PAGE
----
US6992308Feb 27, 2004Jan 31, 2006Axcelis Technologies, Inc.Modulating ion beam current
US7446326Mar 31, 2006Nov 4, 2008Varian Semiconductor Equipment Associates, Inc.Technique for improving ion implanter productivity
US7488958Mar 8, 2005Feb 10, 2009Axcelis Technologies, Inc.High conductance ion source
US7589333Sep 29, 2006Sep 15, 2009Axcelis Technologies, Inc.Methods for rapidly switching off an ion beam
US7629590Dec 8, 2009Semequip, Inc.Method and apparatus for extending equipment uptime in ion implantation
US7723700Dec 9, 2004May 25, 2010Semequip, Inc.Controlling the flow of vapors sublimated from solids
US7812321 *Jun 11, 2008Oct 12, 2010Varian Semiconductor Equipment Associates, Inc.Techniques for providing a multimode ion source
US7820981Dec 9, 2004Oct 26, 2010Semequip, Inc.Method and apparatus for extending equipment uptime in ion implantation
US7875125Jan 25, 2011Semequip, Inc.Method for extending equipment uptime in ion implantation
US7897945Sep 25, 2008Mar 1, 2011Twin Creeks Technologies, Inc.Hydrogen ion implanter using a broad beam source
US7947966May 24, 2011Axcelis Technologies, Inc.Double plasma ion source
US8344337Apr 21, 2010Jan 1, 2013Axcelis Technologies, Inc.Silaborane implantation processes
US8803110Sep 29, 2006Aug 12, 2014Axcelis Technologies, Inc.Methods for beam current modulation by ion source parameter modulation
US9006690 *May 3, 2013Apr 14, 2015Axcelis Technologies, Inc.Extraction electrode assembly voltage modulation in an ion implantation system
US9318302Mar 31, 2015Apr 19, 2016Axcelis Technologies, Inc.Integrated extraction electrode manipulator for ion source
US20030030010 *Aug 7, 2001Feb 13, 2003Perel Alexander S.Decaborane vaporizer having improved vapor flow
US20030094902 *Nov 15, 2002May 22, 2003Nissin Electric Co., Ltd.Ion source
US20030205683 *Jul 31, 2002Nov 6, 2003Benveniste Victor M.Symmetric beamline and methods for generating a mass-analyzed ribbon ion beam
US20050023487 *Jul 31, 2003Feb 3, 2005Wenzel Kevin W.Method and system for ion beam containment using photoelectrons in an ion beam guide
US20050061997 *Sep 24, 2003Mar 24, 2005Benveniste Victor M.Ion beam slit extraction with mass separation
US20050189500 *Feb 27, 2004Sep 1, 2005Graf Michael A.Modulating ion beam current
US20060219938 *Mar 8, 2005Oct 5, 2006Axcelis Technologies, Inc.High conductance ion source
US20070045570 *Mar 31, 2006Mar 1, 2007Chaney Craig RTechnique for improving ion implanter productivity
US20070210260 *Dec 9, 2004Sep 13, 2007Horsky Thomas NMethod And Apparatus For Extending Equipment Uptime In Ion Implantation
US20070241689 *Dec 29, 2006Oct 18, 2007Horsky Thomas NMethod and apparatus for extending equipment uptime in ion implantation
US20080047607 *Dec 9, 2004Feb 28, 2008Horsky Thomas NControlling The Flow Of Vapors Sublimated From Solids
US20080073559 *Dec 9, 2004Mar 27, 2008Horsky Thomas NControlling the flow of vapors sublimated from solids
US20080078955 *Sep 29, 2006Apr 3, 2008Axcelis Technologies, Inc.Methods for rapidly switching off an ion beam
US20080078957 *Sep 29, 2006Apr 3, 2008Axcelis Technologies, Inc.Methods for beam current modulation by ion source parameter modulation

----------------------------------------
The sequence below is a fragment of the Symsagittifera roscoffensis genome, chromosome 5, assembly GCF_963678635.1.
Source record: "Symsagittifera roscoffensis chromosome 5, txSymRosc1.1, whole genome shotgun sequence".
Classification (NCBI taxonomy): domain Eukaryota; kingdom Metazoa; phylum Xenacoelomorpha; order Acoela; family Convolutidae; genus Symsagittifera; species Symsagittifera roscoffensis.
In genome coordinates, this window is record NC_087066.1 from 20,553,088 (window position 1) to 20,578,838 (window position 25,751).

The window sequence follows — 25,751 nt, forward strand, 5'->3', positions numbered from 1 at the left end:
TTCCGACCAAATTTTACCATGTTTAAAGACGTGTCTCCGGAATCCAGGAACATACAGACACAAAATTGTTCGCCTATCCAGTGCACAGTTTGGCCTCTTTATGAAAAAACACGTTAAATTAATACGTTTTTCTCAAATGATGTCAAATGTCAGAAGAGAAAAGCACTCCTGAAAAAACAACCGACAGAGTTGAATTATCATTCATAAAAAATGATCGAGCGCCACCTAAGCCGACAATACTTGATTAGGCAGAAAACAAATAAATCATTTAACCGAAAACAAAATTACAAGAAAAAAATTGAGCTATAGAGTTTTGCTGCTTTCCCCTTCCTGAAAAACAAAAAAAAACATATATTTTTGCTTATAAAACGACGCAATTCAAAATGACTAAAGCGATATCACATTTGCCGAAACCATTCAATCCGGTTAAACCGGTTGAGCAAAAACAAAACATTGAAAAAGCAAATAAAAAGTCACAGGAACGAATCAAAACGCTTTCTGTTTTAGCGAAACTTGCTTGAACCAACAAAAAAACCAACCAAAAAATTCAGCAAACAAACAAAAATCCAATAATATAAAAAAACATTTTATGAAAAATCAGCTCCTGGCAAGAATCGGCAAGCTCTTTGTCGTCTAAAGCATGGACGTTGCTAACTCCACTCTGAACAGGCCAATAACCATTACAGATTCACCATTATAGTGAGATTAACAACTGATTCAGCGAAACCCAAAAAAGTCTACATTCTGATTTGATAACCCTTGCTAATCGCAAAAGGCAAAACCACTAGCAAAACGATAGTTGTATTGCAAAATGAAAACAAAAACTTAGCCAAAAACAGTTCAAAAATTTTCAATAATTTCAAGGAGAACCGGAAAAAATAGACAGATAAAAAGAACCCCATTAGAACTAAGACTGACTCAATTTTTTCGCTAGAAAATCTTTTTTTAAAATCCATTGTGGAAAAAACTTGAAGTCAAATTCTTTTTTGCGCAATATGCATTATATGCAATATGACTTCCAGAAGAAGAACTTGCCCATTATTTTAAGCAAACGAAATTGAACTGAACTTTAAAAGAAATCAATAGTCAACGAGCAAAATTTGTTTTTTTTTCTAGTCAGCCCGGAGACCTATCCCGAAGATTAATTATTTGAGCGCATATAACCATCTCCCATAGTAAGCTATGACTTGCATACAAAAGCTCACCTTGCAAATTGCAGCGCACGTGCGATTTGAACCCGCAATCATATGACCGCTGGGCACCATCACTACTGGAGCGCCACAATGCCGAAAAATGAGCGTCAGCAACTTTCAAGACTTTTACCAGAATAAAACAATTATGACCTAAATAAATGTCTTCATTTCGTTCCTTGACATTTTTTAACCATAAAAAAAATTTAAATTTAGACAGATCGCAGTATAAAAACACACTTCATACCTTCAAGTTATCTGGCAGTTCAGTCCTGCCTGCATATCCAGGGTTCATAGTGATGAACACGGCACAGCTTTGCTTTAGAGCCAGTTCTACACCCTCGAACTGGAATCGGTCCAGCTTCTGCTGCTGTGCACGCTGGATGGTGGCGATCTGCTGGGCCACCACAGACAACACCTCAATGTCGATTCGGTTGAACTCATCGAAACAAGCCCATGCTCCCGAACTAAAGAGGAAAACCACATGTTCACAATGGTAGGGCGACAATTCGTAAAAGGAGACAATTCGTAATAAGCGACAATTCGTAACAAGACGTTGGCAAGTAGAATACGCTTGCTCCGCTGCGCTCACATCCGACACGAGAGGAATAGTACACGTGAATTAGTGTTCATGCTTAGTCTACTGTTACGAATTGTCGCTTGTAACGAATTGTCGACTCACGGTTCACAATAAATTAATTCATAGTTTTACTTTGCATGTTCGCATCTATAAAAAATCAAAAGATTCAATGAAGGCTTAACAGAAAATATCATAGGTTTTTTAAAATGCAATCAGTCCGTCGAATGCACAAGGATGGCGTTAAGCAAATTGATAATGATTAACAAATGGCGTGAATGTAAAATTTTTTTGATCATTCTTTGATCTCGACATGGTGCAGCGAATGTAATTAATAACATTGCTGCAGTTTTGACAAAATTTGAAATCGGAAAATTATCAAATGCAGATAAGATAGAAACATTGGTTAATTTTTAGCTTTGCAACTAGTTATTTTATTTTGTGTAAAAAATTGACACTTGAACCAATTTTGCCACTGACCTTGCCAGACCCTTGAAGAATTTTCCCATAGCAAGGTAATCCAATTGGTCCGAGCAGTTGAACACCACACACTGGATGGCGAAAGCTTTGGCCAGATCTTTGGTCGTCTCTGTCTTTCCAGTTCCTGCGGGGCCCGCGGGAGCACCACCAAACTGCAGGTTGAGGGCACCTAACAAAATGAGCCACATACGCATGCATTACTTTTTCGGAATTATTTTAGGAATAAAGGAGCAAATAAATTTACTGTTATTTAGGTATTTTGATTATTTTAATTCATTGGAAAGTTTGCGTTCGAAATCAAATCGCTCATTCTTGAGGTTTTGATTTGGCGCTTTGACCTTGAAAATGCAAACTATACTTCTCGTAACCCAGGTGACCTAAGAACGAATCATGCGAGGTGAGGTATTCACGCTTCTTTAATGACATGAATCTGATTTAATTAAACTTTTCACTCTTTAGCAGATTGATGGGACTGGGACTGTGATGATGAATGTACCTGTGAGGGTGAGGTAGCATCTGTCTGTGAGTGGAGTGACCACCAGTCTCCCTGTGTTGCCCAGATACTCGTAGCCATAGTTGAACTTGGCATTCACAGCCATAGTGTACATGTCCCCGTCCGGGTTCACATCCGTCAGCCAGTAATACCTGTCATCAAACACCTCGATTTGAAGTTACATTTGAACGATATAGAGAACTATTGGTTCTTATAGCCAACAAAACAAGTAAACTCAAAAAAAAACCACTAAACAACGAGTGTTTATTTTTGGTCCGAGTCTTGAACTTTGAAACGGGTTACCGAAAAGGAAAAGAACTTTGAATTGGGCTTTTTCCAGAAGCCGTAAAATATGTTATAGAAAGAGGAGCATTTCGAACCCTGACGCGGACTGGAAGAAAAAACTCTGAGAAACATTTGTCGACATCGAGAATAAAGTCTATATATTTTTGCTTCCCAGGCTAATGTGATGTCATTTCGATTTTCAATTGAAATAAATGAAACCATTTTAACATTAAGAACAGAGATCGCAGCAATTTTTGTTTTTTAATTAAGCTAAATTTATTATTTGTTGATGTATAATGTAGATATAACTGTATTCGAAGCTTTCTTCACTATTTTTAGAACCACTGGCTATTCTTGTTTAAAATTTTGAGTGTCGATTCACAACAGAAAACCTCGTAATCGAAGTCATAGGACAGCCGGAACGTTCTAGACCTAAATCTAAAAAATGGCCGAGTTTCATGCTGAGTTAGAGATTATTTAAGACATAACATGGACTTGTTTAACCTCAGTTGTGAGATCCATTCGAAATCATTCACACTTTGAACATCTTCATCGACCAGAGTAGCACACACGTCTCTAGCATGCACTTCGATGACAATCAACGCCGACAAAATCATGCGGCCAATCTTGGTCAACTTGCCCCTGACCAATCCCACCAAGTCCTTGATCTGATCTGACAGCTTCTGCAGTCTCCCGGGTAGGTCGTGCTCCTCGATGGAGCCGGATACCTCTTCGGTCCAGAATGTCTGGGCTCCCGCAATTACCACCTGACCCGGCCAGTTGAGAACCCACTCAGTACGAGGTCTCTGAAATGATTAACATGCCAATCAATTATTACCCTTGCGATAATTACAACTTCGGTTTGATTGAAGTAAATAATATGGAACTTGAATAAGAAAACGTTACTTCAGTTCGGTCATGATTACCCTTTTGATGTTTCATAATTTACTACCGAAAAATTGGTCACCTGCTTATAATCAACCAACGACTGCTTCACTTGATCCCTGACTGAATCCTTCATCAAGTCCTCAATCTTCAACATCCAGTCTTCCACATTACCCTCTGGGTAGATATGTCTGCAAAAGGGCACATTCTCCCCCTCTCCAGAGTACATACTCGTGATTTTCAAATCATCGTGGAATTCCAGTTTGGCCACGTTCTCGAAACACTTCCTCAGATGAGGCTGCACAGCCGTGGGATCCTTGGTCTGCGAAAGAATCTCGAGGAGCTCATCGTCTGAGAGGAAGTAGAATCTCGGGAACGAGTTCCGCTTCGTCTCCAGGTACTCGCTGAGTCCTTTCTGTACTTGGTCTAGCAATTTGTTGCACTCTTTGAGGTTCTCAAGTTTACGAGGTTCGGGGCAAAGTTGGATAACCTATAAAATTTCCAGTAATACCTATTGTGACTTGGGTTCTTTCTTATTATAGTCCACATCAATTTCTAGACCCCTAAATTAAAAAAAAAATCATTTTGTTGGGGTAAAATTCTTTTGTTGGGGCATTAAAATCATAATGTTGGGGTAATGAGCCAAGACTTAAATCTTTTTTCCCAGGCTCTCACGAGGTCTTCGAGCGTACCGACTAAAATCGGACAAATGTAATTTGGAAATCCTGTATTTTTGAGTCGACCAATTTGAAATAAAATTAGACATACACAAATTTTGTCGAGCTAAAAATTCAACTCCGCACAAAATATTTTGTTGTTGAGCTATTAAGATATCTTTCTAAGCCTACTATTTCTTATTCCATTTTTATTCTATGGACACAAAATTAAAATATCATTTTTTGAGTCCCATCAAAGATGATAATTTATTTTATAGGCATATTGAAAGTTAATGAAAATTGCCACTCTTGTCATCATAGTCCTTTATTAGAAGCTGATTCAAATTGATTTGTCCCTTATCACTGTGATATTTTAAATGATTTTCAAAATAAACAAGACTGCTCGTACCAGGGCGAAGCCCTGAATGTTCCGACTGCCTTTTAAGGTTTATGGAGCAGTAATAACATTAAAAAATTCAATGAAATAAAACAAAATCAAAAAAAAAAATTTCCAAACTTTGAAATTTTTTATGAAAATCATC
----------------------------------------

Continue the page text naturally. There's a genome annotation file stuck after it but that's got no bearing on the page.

US20080121811 *Dec 29, 2006May 29, 2008Horsky Thomas NMethod and apparatus for extending equipment uptime in ion implantation
US20090081874 *Sep 19, 2008Mar 26, 2009Cook Kevin SMethod for extending equipment uptime in ion implantation
US20090114841 *Jul 31, 2008May 7, 2009Axcelis Technologies, Inc.Double plasma ion source
US20090309041 *Dec 17, 2009Varian Semiconductor Equipment Associates, Inc.Techniques for providing a multimode ion source
US20100072401 *Mar 25, 2010Twin Creeks Technologies, Inc.Hydrogen ion implanter using a broad beam source
US20110108058 *Nov 11, 2009May 12, 2011Axcelis Technologies, Inc.Method and apparatus for cleaning residue from an ion source component
EP0954008A2Apr 13, 1999Nov 3, 1999Eaton CorporationDecaborane vaporizer for ion source
EP1093149A2 *Oct 6, 2000Apr 18, 2001Axcelis Technologies, Inc.Decaborane ion source
EP1675154A2 *Dec 13, 2000Jun 28, 2006SemEquip, Inc.Ion implantation ion source
WO2009054966A1 *Oct 22, 2008Apr 30, 2009Axcelis Technologies, Inc.Double plasma ion source
WO2011133223A1Apr 21, 2011Oct 27, 2011Axcelis Technologies Inc.Silaborane implantation processes
WO2014179687A1May 2, 2014Nov 6, 2014Axcelis Technologies, Inc.Extraction electrode assembly voltage modulation in an ion implantation system
Classifications
U.S. Classification250/492.21, 250/424, 315/111.81, 250/423.00R
International ClassificationH01J37/08, H01J37/317, H01L21/265, H01J27/16, H05H1/46
Cooperative ClassificationH01J27/024, H01J27/16
European ClassificationH01J27/02B1, H01J27/16
Legal Events
DateCodeEventDescription
May 30, 1996ASAssignment
Owner name: EATON CORPORATION, OHIO
Free format text: ASSIGNMENT OF ASSIGNORS INTEREST;ASSIGNORS:BENVENISTE, VICTOR M.;CRISTOFORO, MICHAEL;REEL/FRAME:008044/0595
Effective date: 19960524
May 8, 2000ASAssignment
Owner name: AXCELIS TECHNOLOGIES, INC., MASSACHUSETTS
Free format text: ASSIGNMENT OF ASSIGNORS INTEREST;ASSIGNOR:EATON CORPORATION;REEL/FRAME:010785/0133
Effective date: 20000508
Feb 2, 2001FPAYFee payment
Year of fee payment: 4
Dec 3, 2004FPAYFee payment
Year of fee payment: 8
May 9, 2008ASAssignment
Owner name: SILICON VALLEY BANK, CALIFORNIA
Free format text: SECURITY AGREEMENT;ASSIGNOR:AXCELIS TECHNOLOGIES, INC.;REEL/FRAME:020986/0143
Effective date: 20080423
Owner name: SILICON VALLEY BANK,CALIFORNIA
Free format text: SECURITY AGREEMENT;ASSIGNOR:AXCELIS TECHNOLOGIES, INC.;REEL/FRAME:020986/0143
Effective date: 20080423
Dec 29, 2008FPAYFee payment
Year of fee payment: 12
Apr 17, 2009ASAssignment
Owner name: SEN CORPORATION, JAPAN
Free format text: CONSENT AND LICENSE AGREEMENT;ASSIGNOR:AXCELIS TECHNOLOGIES, INC.;REEL/FRAME:022562/0758
Effective date: 20090330
Owner name: SEN CORPORATION,JAPAN
Free format text: CONSENT AND LICENSE AGREEMENT;ASSIGNOR:AXCELIS TECHNOLOGIES, INC.;REEL/FRAME:022562/0758
Effective date: 20090330